Danny Bloom
I seek the truth wherever it lies.

Tackling climate change with humor and a comic funny bone: ‘Climate Adam’ rocks

Getting a PhD in physics from Oxford University wasn’t enough for a British YouTuber known as ”Climate Adam.” Worried about the future impacts of runaway global warming, but full of hope and optimism that humans can find ways to stop climate change before it gets unstoppable, he decided to dive deep into his easy-going conversational personality and use his acting chops channel his ”inner Adam” with comedy routines to talk about climate issues with ordinary people online.

Meet Adam Levy, scientist and YouTube personality.

With a doctorate in atmospheric physics from the University of Oxford, he has created an engaging YouTube persona who in short video segments breaks down dead serious climate change issues in humorous and accessible ways. His online alder ego is mischievous, a little bit lacking in self-awareness and most important of all, funny.

“Climate change is a huge hurdle for humanity, but it’s also an incredible opportunity,” he says. “Never before have humans been presented with such a genuinely global threat that at the same time we have such important tools to overcome the threat.”

Although runaway climate change can seem insurmountable, Adam feels that solutions are in fact already available, if only we work together across borders around the world.

“My YouTube channel is all about making this huge, complex and often an alienating problem more relatable,” he says. “I hope to communicate key issues about climate change in a way that reaches and engages diverse groups of people. Hopefully this can help motivate more action on climate change.”

Levy’s shtick, created and refined in Britain​, is a brand of stand-up comedy that laughs with — and not at — climate change. His mission is to change the way people around the world talk about climate change, problems as well as solutions. He uses comic routines and the presenting chops of a natural-born entertainer to take take global warming and turn it into a wake up call.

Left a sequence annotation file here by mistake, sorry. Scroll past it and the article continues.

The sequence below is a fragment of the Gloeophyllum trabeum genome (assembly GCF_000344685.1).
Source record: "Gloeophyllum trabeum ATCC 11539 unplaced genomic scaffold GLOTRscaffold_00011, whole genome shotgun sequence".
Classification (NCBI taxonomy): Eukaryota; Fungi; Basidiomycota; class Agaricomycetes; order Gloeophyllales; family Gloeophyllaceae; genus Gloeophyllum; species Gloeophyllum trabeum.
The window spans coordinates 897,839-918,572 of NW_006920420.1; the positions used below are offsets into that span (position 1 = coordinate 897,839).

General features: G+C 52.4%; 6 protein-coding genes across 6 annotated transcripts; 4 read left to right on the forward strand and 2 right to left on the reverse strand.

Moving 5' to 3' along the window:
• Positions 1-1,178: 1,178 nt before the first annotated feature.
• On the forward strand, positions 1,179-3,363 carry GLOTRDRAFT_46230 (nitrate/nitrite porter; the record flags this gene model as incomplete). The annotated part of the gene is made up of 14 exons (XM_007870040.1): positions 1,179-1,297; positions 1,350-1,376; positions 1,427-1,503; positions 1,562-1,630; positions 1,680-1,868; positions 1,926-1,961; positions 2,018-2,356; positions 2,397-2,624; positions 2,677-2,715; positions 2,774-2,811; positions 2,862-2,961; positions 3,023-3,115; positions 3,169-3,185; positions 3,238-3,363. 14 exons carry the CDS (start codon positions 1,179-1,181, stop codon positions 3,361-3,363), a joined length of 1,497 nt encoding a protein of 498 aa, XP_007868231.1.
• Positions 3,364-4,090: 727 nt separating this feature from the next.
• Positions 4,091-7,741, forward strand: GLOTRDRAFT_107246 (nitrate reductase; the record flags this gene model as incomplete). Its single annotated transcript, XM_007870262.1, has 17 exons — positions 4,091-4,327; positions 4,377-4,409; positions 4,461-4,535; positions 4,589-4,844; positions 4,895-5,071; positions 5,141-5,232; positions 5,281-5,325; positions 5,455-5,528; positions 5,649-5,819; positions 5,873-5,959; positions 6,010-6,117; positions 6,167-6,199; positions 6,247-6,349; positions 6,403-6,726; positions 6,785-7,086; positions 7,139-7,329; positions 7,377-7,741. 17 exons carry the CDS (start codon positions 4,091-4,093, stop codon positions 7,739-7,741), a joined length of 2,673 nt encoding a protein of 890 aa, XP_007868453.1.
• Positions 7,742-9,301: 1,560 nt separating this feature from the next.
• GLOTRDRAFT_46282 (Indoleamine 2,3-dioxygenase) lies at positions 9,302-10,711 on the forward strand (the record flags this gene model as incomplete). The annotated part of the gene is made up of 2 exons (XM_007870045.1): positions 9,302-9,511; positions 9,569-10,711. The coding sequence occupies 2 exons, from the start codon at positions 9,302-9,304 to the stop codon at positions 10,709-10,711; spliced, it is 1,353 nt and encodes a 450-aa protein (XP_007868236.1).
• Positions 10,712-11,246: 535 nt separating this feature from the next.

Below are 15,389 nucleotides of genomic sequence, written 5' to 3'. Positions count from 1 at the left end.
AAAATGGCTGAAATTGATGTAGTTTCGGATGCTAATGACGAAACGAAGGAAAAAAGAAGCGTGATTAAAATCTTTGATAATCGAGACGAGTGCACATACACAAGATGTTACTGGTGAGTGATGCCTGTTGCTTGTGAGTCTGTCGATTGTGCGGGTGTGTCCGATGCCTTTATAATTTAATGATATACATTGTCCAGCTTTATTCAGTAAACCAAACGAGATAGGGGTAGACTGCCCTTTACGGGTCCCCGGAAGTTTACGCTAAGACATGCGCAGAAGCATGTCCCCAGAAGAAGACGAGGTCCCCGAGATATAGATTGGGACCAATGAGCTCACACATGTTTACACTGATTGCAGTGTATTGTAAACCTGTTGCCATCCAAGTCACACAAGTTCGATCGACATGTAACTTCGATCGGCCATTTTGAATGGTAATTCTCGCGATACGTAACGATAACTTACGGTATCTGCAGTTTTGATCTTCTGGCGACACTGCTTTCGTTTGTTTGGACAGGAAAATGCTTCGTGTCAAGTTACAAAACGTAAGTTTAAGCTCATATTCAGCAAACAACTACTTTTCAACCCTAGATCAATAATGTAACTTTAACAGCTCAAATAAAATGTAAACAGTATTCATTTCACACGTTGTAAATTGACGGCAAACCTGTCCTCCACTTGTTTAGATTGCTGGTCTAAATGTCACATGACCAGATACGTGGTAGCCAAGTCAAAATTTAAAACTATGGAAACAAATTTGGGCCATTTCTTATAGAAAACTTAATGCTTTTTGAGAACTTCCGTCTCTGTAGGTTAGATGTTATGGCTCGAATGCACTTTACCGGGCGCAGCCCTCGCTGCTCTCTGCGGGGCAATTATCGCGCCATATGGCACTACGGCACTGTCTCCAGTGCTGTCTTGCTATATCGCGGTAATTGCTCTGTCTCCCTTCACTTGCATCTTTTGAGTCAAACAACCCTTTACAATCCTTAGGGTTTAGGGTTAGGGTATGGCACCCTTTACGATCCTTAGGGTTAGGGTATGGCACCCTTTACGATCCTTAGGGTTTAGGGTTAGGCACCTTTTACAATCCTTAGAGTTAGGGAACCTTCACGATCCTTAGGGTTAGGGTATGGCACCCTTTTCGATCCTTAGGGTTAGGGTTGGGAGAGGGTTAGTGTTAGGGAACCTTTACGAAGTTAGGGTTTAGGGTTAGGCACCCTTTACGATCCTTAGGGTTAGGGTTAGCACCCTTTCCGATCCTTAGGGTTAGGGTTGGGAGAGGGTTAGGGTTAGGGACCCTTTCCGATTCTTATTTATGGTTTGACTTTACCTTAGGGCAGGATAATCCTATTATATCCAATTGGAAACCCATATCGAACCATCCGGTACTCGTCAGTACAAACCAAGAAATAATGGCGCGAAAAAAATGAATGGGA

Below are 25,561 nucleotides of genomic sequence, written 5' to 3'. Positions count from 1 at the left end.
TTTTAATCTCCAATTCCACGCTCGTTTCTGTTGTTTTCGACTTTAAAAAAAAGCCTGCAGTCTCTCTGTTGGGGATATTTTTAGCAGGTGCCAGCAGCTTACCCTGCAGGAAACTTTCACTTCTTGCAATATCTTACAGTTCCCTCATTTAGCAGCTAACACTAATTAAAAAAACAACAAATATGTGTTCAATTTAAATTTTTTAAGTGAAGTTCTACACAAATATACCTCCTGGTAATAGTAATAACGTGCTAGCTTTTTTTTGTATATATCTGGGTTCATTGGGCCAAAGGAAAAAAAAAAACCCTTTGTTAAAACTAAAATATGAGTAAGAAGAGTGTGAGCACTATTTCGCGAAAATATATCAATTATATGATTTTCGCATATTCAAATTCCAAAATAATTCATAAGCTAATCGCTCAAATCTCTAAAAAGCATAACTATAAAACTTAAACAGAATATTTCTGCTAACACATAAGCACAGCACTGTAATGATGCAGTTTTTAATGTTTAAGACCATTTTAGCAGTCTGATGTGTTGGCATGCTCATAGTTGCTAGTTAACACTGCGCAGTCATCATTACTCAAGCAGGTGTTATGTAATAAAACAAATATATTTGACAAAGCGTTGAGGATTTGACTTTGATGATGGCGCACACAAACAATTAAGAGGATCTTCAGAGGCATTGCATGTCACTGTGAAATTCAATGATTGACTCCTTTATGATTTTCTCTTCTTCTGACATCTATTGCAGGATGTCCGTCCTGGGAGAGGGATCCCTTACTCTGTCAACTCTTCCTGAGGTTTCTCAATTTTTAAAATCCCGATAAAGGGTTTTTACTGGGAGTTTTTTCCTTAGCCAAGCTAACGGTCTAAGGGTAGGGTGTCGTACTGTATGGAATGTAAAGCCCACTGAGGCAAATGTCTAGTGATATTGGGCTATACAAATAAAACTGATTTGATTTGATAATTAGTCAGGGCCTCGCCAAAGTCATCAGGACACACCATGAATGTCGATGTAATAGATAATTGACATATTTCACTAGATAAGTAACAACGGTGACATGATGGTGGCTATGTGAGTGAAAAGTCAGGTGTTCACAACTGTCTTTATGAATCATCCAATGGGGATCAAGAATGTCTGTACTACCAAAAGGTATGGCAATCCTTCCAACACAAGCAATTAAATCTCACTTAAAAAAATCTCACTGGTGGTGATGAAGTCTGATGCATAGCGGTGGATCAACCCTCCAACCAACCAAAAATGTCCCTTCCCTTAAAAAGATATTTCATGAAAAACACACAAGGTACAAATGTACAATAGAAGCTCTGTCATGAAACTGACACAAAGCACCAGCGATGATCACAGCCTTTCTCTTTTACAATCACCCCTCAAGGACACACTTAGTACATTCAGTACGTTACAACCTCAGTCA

Online, the science communicator and former co-host of the Nature Podcast plays the roles of both skeptic and scientist and has been finding audiences around the world. While he is based in London, the internet gives him a platform where he can reach viewers in a world that is now borderless and multilingual.

A very funny guy, with an inviting personality that is both show business and lecture hall, Levy uses YouTube to deploy a cast of supporting characters to demystify and explain the finer points of global warming: A plate of ravioli, a woolly sweater, a gin and  tonic, the planet Mars, online dating, and a cup of fictional arsenic that ruins a perfectly good dinner to make a point about CO2.

On one video, he even dresses up as a character he calls “Climate Madam” to make a point about the difficulties of trying to communicate about climate change.

So why did a brainstorming comic bloke in the UK decide to become a climate comedian with an online Youtube channel following?

“Climate change can be such an abstract, intangible, intimidating thing, and humor is a way to make it less daunting,” he says.

”In my act, I try not to make light of climate change, but rathr to use my personal to make light of myself. The thing I try to do the most with the Climate Adam shtick is to tell science stories in a playful style. I hope viewers will enjoy the videos and learn something in the process. Why not?”